What is Cash Flow?
In a business context, cash flow refers to the movement of cash in and out of your business. As a rule, your business will be considered healthy if cash inflows exceed cash outflows.
Cash flow is very different to profit or accounting earnings. In his 2019 letter to shareholders, Warren Buffet provided a blunt criticism of accounting profits reported by companies. Stating that “accounting profits” provide crazy earnings numbers versus cash earnings which he referred to as “real world.”
Warren Buffett, often referred to as one of the world’s greatest investors, touches on an important point here regardless of the business size. Most investors prefer to assess a company’s performance or value based upon its cash flow statement rather than its profit & loss statement.
Why Are Cash Flow Statements Important?
Cash flow is the lifeblood of any business. No doubt you have heard the phrase “Cash is King”. Without sufficient cash flow, you cannot keep your business healthy and thriving and will most likely be going backwards.
I have heard many times from clients, “I have all this profit but no cash in the bank; WHY??”
Understanding the difference between accounting profit and cash flow in your business is critical to the success of the business.
Strong free cash flow provides excellent flexibility to any business and allows the business management to take the following actions on a timely basis when the opportunities arise:
- Mergers and Acquisitions
- Access inventory at favourable prices or terms
- Restructure your business (i.e., payout finance, rationalise workforce etc.)
- Invest in new staff or equipment for growth
- Increase dividends to business owners
If your business is constantly operating without free cash flow or breakeven, you will not be able to access these opportunities when they arise. Worse still, should trading conditions decline due to internal or external factors, you may be required to act in the short term, which may significantly impact the medium to long-term health of your business.
What Affects Your Cash Flow Statement?
The cash flow of any business will be impacted by a wide variety of factors depending on the size and the nature of your business. In our experience, the following are some key factors impacting the cash flow of a small to medium-sized business. Take a look at how you can best approach your cash flow management.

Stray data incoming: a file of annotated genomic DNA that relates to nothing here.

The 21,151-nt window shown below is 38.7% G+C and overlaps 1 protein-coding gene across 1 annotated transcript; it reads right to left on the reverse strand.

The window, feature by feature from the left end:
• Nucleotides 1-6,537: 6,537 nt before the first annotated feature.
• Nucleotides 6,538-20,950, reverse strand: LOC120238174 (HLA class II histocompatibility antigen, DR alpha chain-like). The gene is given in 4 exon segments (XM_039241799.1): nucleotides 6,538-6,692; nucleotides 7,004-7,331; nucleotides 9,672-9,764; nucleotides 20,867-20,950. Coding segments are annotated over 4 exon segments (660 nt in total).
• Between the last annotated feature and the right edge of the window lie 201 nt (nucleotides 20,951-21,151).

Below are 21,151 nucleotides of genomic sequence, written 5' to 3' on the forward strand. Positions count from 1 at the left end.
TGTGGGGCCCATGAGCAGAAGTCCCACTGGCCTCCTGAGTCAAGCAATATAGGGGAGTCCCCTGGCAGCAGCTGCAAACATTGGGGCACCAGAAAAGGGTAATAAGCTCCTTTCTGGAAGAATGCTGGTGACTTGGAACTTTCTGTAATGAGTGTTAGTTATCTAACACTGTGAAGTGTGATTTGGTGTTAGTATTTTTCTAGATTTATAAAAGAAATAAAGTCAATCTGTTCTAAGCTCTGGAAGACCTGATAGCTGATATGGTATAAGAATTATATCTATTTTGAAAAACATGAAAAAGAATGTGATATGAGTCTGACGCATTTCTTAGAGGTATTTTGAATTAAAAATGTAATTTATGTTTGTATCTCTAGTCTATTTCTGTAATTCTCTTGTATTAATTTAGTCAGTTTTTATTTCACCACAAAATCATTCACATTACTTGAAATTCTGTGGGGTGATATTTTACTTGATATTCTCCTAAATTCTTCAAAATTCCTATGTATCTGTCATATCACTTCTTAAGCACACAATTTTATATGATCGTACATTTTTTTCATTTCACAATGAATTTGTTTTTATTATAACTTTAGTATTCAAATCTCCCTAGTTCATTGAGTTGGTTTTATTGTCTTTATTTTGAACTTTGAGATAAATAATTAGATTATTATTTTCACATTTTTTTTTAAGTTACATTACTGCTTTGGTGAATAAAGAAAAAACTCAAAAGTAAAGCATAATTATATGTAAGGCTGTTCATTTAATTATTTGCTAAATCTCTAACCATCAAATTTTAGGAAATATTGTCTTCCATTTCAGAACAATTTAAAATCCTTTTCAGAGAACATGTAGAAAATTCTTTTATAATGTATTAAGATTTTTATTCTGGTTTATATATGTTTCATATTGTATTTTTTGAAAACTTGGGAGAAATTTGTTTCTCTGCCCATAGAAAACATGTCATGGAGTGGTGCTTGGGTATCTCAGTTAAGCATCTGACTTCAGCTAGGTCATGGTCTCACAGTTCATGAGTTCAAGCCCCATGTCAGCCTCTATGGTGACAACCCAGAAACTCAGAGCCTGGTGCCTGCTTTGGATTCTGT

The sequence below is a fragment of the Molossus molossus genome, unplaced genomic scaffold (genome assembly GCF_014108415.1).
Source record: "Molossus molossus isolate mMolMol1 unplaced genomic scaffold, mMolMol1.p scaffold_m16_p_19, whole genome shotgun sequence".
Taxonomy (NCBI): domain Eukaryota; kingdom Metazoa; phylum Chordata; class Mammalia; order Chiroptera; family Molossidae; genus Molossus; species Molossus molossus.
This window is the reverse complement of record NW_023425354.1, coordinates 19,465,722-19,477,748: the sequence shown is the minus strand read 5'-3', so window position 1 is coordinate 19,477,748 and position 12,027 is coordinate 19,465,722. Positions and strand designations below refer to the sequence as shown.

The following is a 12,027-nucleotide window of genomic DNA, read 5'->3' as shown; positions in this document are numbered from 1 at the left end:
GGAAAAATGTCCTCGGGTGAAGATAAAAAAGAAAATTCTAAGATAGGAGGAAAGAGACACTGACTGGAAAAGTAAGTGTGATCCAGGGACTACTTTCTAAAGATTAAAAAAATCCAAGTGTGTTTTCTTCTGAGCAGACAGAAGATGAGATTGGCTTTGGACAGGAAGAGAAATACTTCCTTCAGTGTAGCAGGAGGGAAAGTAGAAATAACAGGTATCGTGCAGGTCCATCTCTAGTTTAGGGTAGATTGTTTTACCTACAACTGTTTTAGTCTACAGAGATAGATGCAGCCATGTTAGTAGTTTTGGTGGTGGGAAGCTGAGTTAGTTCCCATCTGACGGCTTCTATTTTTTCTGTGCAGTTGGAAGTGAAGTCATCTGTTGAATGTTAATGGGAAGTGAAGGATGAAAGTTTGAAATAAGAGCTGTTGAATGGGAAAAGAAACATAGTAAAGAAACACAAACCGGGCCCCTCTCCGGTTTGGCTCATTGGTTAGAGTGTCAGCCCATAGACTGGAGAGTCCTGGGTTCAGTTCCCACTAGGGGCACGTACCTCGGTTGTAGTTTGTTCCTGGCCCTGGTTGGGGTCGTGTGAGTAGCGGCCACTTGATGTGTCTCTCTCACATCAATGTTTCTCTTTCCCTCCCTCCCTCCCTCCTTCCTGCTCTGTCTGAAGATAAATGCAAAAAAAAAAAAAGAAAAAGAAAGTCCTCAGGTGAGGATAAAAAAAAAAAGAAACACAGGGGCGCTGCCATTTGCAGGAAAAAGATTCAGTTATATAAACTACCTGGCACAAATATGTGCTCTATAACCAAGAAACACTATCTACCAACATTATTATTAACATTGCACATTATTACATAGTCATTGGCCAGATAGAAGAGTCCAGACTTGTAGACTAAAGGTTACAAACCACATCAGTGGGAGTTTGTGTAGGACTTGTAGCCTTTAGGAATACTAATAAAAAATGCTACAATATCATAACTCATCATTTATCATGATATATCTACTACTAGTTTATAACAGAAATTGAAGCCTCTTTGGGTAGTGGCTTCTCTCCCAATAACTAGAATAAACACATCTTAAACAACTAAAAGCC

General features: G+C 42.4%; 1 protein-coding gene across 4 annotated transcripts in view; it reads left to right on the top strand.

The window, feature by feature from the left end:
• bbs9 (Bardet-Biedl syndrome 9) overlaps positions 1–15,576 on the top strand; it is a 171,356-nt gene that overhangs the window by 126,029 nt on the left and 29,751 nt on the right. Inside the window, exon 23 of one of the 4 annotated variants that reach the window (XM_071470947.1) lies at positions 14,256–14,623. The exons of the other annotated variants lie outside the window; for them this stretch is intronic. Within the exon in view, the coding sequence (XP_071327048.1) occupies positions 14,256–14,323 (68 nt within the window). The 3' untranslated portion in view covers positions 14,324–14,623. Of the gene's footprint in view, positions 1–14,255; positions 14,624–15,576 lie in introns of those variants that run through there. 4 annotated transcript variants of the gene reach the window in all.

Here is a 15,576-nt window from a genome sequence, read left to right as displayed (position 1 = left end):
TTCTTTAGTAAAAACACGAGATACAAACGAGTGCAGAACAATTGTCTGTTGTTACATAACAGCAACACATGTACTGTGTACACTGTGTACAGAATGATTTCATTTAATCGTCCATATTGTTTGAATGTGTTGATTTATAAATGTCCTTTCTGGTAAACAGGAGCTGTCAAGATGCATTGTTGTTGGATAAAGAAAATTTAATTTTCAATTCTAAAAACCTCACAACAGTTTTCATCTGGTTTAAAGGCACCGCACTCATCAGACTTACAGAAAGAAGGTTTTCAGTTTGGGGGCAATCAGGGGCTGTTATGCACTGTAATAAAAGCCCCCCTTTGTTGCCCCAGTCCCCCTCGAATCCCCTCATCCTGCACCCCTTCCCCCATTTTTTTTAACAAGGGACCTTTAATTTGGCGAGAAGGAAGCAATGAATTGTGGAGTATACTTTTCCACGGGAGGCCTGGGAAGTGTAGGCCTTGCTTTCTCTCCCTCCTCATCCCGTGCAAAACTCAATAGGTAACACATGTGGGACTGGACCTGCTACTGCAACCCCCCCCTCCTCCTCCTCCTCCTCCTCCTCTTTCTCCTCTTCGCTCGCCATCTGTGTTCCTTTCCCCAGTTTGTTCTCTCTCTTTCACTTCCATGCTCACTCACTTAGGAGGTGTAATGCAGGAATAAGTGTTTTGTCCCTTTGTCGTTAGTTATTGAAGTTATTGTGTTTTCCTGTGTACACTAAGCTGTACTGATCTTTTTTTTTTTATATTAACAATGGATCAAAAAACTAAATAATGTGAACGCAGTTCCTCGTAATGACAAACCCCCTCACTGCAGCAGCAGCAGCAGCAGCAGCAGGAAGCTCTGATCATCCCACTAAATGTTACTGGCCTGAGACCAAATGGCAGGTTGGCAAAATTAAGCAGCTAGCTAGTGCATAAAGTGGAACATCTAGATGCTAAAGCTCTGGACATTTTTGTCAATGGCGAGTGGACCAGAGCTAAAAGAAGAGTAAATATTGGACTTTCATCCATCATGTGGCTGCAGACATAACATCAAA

|Factor||Possible impact||Possible Corrective Action|
|Unfavourable payment terms||
|High debt levels||
|Poor performing division or product line||
Information is Key
In our experience, the key takeaway is that you must keep yourself informed regarding all aspects of your business, especially when it comes to cash flow management. It’s often too easy to “work in the business” rather than “on your business”.
To mitigate any of the cash flow issues detailed above, it is essential to have experienced advisors you can call to support you in making critical business decisions. At a minimum, these advisors would include:
- Bookkeeper – To provide accurate and timely financial reports and data for your business. Also, ensure compliance with your taxation and related compliance obligations, including GST, PAYGW, Payroll Tax, Superannuation etc. Using an external bookkeeper frees you up from this compliance burden and allows you to work on your business.
- Accountant – Provides support with creating cash flow forecasts and interpreting the data on the forecast vs actual regularly. This is critical to decision-making in your business. Your accountant will also ensure tax compliance and provide specialist advice regarding business restructuring and mitigating tax payments
- Mortgage Broker – As it becomes increasingly challenging to secure finance for small to medium businesses, you should rely on a finance broker to support you to obtain more favourable terms on your existing debt.
- Solicitor – Before signing any material contract, you should always have your legal advisor review your contract and interpret all the provisions for you so you are fully informed about the document you are signing.